William Christopher Wetsel

William Christopher Wetsel

Associate Professor in Psychiatry and Behavioral Sciences

External Address: 
354 Sands Bldg, Durham, NC 27710
Internal Office Address: 
Box 103203 Med Ctr, Durham, NC 27710
Phone: 
919.684.4574

Overview

RESEARCH INTERESTS
Last Updated: 27 October 2020

My laboratory uses genetically-modified mice to study the roles that certain genes and gene products play in the presentation of abnormal neuroendocrine, neurological, and psychiatric responses. Traditionally, the identification of neuroendocrine dysfunction has involved biochemical analyses of hormonal responses, those for neurological disorders have relied upon behavioral and postmortem analyses, and those for psychiatric conditions have depended upon phenomenology.  The use of genetic technologies has allowed specific genes in selected cells and in neural pathways to be related to certain molecular, biochemical, cellular, physiological, and behavioral dysfunctions. As the Director of the Mouse Behavioral and Neuroendocrine Analysis Core Facility at Duke University (http://sites.duke.edu/mousebehavioralcore/), we have phenotyped many different lines of inbred and mutant mice for my own work as well as for investigators at Duke and at other research institutions. As a consequence, we have helped to develop many different mouse genetic models of neuroendocrine and neuropsychiatric illness. We are working also with academic medicinal chemists and/or certain pharmacological/biotechnological companies to identify novel compounds that will ameliorate abnormal responses in various mutant mouse models. Some of these preclinical studies have formed a basis for clinical trials in humans.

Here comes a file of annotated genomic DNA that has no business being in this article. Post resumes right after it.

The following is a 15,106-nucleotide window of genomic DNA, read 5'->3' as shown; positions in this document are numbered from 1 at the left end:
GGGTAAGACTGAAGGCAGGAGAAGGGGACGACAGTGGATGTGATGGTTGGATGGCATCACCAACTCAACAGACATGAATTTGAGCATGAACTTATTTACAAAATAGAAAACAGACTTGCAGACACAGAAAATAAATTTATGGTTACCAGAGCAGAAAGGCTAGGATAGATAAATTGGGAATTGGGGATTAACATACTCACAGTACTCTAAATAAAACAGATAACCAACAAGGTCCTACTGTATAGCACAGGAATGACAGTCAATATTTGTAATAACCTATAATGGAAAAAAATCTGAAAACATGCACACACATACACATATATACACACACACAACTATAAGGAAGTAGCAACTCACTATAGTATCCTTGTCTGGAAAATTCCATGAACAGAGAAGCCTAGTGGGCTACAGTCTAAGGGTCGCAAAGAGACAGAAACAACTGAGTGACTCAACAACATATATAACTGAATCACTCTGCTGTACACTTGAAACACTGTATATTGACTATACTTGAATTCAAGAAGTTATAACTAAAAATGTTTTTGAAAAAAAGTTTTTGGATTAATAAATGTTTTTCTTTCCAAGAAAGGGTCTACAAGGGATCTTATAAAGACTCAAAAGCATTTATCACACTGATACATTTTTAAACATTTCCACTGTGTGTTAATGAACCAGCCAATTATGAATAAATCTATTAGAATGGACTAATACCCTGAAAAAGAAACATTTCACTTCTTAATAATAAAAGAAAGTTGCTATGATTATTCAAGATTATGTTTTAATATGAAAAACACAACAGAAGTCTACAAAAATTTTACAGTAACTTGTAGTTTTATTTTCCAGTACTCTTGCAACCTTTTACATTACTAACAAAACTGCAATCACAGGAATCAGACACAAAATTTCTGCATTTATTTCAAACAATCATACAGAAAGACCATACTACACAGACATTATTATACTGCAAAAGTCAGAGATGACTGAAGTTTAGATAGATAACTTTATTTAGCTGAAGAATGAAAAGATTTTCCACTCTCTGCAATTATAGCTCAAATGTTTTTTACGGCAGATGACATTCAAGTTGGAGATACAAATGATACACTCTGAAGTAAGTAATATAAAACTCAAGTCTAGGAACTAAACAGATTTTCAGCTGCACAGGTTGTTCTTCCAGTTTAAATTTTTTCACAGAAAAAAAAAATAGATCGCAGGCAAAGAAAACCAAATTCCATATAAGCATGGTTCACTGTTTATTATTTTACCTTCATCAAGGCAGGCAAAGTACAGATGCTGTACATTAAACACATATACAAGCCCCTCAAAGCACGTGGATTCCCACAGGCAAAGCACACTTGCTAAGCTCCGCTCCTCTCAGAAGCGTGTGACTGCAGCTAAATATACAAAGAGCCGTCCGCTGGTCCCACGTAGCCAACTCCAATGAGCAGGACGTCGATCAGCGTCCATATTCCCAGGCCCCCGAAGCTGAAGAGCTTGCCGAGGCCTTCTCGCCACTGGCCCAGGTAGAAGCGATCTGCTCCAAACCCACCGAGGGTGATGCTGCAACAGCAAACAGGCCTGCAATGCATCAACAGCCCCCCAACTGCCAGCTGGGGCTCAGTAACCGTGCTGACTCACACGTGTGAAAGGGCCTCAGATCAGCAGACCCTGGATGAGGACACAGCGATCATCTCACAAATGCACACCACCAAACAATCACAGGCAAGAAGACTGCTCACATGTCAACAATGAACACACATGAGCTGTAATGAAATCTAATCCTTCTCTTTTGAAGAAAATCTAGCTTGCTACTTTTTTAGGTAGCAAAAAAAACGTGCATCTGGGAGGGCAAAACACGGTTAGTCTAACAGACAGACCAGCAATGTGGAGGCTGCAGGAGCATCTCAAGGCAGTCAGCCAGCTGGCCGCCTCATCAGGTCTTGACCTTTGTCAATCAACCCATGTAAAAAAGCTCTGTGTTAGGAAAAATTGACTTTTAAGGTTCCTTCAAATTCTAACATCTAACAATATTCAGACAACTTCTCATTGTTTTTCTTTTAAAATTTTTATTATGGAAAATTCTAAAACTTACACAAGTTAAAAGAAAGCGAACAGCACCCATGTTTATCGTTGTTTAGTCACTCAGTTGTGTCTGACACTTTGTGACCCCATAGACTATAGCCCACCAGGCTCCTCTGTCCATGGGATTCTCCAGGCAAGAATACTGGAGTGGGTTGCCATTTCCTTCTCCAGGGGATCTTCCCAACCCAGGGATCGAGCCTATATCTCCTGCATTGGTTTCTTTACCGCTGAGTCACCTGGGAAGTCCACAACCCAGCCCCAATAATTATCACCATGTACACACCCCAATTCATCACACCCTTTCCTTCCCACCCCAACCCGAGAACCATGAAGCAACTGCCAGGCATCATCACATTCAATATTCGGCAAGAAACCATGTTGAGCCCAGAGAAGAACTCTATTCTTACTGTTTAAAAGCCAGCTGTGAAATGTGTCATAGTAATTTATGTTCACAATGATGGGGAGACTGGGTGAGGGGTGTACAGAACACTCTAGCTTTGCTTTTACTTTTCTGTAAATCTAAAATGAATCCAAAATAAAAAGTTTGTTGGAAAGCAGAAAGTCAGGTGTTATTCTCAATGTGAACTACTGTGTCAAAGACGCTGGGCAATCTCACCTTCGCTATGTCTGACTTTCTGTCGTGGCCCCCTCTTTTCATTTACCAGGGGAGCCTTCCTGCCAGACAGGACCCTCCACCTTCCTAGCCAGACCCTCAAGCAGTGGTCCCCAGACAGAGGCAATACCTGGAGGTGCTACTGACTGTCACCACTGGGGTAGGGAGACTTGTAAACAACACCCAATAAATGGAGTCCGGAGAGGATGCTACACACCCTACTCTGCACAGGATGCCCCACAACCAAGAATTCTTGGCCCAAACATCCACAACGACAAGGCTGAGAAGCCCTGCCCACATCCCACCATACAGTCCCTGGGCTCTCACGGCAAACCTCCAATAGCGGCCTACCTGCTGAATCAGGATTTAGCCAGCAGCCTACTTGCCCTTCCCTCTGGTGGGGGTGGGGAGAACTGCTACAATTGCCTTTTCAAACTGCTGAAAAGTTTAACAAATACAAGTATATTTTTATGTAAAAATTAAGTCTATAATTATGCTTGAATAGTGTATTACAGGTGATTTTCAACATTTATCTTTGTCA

Education & Training

  • Ph.D., Massachusetts Institute of Technology 1983

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Daigle, Tanya L., et al. “Opposite function of dopamine D1 and N-methyl-D-aspartate receptors in striatal cannabinoid-mediated signaling.Eur J Neurosci, vol. 34, no. 9, Nov. 2011, pp. 1378–89. Pubmed, doi:10.1111/j.1460-9568.2011.07874.x. Full Text

Cohen, Sonia, et al. “Genome-wide activity-dependent MeCP2 phosphorylation regulates nervous system development and function.Neuron, vol. 72, no. 1, Oct. 2011, pp. 72–85. Pubmed, doi:10.1016/j.neuron.2011.08.022. Full Text

Bhatia, Kamal S., et al. “Reversal of long-term methamphetamine sensitization by combination of pergolide with ondansetron or ketanserin, but not mirtazapine.Behavioural Brain Research, vol. 223, no. 1, Sept. 2011, pp. 227–32. Epmc, doi:10.1016/j.bbr.2011.04.045. Full Text

Wang, Xiaoming, et al. “Synaptic dysfunction and abnormal behaviors in mice lacking major isoforms of Shank3.Hum Mol Genet, vol. 20, no. 15, Aug. 2011, pp. 3093–108. Pubmed, doi:10.1093/hmg/ddr212. Full Text

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